If you happened to be in the Jonathan Edwards courtyard around 1:30 on Mondays and Wednesdays of last semester, you may have seen me discreetly opening a door with a leaf curled in my palm, trying to avoid touching the handle.

You may have wondered why I didn’t just open the door with my sleeve. I wish I had a more logical reason than the one I did, but my thinking was this: that had I opened the door with my sleeve, it would be contaminated and that anything I touched afterward would also be contaminated.

That night in my suite, to avoid feeling distant and foggy and lost, I would have to carry out an elaborate ritual. My binders, my laptop and my water bottle had to be cleansed with a disinfectant wipe, and my bag had to be fumigated with a disinfectant spray. Before I did this, I had to wash my hands until they felt clean. I remembered what I had touched since the last time I washed my hands, and I needed to wash each touch away. If anything I had already cleaned happened to touch my clothes, I had to clean it again. After this, I had to take a shower. Only then could I feel okay.

But you didn’t see me that night, just as you don’t see all the trails I leave behind me, spun by obsessive-compulsive disorder, between contamination and me, between the handle and my sleeve and everything I own. It’s also likely that you didn’t see me in the art supply store later, hiding behind tall shelves of paint, crying on the phone with my mother.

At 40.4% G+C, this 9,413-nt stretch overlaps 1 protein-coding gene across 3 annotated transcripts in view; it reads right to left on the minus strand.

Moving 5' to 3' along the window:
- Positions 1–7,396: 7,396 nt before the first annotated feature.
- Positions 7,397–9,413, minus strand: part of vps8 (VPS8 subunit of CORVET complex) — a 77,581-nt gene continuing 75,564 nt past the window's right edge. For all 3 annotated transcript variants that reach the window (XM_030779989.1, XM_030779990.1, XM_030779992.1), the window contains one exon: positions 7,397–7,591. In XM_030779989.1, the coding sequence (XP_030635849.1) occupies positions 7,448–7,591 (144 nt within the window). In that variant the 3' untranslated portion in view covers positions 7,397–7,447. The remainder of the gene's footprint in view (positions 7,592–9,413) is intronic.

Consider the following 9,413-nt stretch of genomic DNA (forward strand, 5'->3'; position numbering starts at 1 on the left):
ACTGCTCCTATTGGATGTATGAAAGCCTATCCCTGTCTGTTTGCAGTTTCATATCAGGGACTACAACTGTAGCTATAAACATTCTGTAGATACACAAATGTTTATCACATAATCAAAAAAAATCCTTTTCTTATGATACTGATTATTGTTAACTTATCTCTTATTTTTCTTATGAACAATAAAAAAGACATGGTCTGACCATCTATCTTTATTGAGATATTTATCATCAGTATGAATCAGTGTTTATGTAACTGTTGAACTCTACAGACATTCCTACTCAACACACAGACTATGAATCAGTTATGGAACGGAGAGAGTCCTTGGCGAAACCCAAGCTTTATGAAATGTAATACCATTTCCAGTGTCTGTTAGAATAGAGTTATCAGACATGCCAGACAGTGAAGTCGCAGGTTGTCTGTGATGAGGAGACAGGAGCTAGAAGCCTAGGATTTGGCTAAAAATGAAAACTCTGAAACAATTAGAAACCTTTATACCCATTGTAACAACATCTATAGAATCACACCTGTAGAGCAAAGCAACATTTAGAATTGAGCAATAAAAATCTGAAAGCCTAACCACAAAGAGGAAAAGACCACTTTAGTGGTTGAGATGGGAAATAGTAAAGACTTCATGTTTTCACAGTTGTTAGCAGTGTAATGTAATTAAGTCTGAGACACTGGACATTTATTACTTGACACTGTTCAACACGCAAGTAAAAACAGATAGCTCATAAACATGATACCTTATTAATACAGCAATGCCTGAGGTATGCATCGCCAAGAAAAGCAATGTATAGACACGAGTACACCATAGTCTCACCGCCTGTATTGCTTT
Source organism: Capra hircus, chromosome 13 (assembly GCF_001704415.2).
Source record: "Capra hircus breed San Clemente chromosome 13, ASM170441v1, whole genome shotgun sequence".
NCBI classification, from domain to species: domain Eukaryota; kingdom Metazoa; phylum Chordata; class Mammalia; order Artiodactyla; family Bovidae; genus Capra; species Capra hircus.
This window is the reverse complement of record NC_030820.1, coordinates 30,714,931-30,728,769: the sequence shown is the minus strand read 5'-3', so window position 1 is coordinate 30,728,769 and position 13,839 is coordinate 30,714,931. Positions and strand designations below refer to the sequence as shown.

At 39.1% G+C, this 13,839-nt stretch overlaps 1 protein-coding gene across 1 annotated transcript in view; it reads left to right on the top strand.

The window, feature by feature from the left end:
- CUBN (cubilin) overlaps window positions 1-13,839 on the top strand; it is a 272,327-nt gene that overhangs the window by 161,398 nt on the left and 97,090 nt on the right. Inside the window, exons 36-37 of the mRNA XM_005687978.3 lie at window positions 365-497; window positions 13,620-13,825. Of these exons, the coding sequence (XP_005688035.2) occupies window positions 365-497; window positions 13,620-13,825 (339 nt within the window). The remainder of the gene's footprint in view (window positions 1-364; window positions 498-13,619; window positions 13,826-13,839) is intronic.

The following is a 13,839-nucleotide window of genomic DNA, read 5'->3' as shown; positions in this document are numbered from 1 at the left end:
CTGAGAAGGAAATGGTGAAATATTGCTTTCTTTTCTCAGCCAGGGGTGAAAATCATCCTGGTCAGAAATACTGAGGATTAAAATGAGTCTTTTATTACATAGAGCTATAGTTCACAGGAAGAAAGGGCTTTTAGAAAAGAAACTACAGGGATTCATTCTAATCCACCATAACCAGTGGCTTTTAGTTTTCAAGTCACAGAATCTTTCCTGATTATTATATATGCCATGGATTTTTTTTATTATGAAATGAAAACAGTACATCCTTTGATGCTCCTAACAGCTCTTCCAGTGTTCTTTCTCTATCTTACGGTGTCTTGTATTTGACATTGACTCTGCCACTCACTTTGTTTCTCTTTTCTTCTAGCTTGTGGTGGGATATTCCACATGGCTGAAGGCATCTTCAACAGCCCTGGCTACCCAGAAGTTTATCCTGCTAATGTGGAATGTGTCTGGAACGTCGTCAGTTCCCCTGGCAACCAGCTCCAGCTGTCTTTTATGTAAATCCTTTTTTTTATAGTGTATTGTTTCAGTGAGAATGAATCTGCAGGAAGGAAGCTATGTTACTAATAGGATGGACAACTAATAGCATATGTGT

I was there, though, asking my mom, earnestly, “Why me?” A sad question, and a dramatic one, but one I felt justified in asking. I talked to her about my anger, my envy of other people who wake up and don’t think about the things I feel forced to obsess over. “I don’t want to be like this,” I told her. “I don’t want to be crazy anymore.” And it was all true. I am envious of everyone I see who drops something on the floor and just picks it up. I would literally do anything to be able to touch the shower door handle without washing my hands after. More than that, I am terribly, terribly jealous of those who don’t even think about those things. To live a life that involves no obsessions, no compulsions, no daily struggle against them is a blessed one, to me.

“Honey,” my mother’s voice crackles over the line from Georgia. “Other people have their problems. And you don’t want those.”

Hearing my mom say this made me mad. It felt like she didn’t see how I was so miserable with my own struggles that I was willing to deal with anything else.

Since then, I’ve thought about how little my OCD shows. Few of my compulsions are visible, and I can hide them away as quirks. If you don’t know me, my compulsions are just little oddities. Different, maybe, but just blips on the radar, easily explained and not too troubling.

Your quirks are the same to me. I only see the little blips. Skipped meals, spending sprees, sleeping in, shyness — they each seem like little things in a person. In you, even. But to you, they may be part of something enormous and difficult. I’m sorry I don’t always see that. Sometimes, we can only see of each other what you saw of me in the courtyard — a discreet leaf curled in a palm.

Looking at the postcard display in the art supply store, I saw that my mom was right. I don’t want my problems, but I don’t wish for yours. I don’t know them. I am blind to the rest of your night. I can only see you opening the door the way you know how.

Abigail Grimes is a first year in Pauli Murray College. Contact her at abigail.grimes@yale.edu .